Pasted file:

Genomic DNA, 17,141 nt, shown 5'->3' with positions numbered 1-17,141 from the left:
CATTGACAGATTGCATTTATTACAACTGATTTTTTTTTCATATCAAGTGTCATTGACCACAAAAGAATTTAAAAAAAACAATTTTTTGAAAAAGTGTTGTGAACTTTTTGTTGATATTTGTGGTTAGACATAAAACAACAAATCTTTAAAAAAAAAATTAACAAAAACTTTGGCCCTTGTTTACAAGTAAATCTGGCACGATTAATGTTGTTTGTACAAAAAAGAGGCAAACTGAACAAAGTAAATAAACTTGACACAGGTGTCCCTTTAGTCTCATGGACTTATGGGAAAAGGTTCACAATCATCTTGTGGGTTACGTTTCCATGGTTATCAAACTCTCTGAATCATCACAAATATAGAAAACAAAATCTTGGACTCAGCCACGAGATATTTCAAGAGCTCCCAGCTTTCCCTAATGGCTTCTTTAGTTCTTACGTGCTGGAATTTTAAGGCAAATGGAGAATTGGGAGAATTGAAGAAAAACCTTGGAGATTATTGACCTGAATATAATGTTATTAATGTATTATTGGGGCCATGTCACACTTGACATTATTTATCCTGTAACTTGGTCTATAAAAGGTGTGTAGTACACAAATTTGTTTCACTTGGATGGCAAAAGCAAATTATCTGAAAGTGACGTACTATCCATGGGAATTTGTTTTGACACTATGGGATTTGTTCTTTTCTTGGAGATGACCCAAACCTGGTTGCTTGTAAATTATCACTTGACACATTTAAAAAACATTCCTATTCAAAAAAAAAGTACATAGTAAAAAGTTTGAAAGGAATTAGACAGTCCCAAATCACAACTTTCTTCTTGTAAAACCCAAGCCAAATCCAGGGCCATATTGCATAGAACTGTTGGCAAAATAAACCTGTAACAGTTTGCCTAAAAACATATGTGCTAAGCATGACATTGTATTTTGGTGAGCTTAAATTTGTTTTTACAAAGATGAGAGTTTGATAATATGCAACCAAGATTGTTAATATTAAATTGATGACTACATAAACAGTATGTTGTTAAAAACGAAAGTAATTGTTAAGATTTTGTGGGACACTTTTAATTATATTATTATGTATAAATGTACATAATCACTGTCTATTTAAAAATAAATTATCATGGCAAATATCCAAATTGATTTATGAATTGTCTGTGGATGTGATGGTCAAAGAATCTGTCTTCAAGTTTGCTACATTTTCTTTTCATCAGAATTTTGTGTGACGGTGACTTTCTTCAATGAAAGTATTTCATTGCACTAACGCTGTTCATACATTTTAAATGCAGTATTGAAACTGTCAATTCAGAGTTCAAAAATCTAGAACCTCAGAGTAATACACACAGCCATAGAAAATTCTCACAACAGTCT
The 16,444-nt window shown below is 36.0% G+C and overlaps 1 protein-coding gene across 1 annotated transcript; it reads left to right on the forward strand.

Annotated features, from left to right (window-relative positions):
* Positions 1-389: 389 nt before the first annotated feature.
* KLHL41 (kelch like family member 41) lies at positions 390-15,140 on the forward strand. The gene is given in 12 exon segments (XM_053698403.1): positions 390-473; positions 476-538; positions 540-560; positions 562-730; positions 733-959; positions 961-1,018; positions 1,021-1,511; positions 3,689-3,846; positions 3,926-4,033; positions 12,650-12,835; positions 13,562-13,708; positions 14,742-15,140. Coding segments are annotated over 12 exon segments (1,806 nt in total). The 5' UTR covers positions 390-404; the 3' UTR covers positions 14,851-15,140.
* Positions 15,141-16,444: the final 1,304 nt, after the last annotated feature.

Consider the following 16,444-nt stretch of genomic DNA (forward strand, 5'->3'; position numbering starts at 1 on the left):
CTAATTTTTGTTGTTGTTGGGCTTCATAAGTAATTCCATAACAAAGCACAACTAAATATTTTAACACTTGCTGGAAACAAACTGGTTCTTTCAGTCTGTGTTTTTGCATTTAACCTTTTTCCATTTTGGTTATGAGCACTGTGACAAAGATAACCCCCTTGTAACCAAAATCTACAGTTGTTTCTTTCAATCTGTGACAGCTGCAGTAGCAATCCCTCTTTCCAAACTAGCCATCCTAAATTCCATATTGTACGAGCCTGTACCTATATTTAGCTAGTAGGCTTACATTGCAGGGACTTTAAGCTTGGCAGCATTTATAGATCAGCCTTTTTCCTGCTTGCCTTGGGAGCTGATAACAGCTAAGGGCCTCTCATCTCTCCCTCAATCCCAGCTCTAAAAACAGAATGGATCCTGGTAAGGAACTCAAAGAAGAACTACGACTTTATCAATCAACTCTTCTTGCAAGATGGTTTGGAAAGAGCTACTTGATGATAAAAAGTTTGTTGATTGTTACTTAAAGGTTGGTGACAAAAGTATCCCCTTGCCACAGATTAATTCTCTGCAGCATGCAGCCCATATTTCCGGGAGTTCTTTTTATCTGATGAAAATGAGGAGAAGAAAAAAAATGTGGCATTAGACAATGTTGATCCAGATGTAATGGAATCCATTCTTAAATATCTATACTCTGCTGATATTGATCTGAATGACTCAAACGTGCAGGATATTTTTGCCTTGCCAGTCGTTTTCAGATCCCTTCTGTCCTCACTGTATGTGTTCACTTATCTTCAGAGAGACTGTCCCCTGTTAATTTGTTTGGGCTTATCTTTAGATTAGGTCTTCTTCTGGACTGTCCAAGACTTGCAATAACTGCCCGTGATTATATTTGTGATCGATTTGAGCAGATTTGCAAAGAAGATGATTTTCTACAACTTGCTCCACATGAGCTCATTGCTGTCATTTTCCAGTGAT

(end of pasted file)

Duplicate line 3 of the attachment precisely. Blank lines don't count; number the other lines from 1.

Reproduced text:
The 16,444-nt window shown below is 36.0% G+C and overlaps 1 protein-coding gene across 1 annotated transcript; it reads left to right on the forward strand.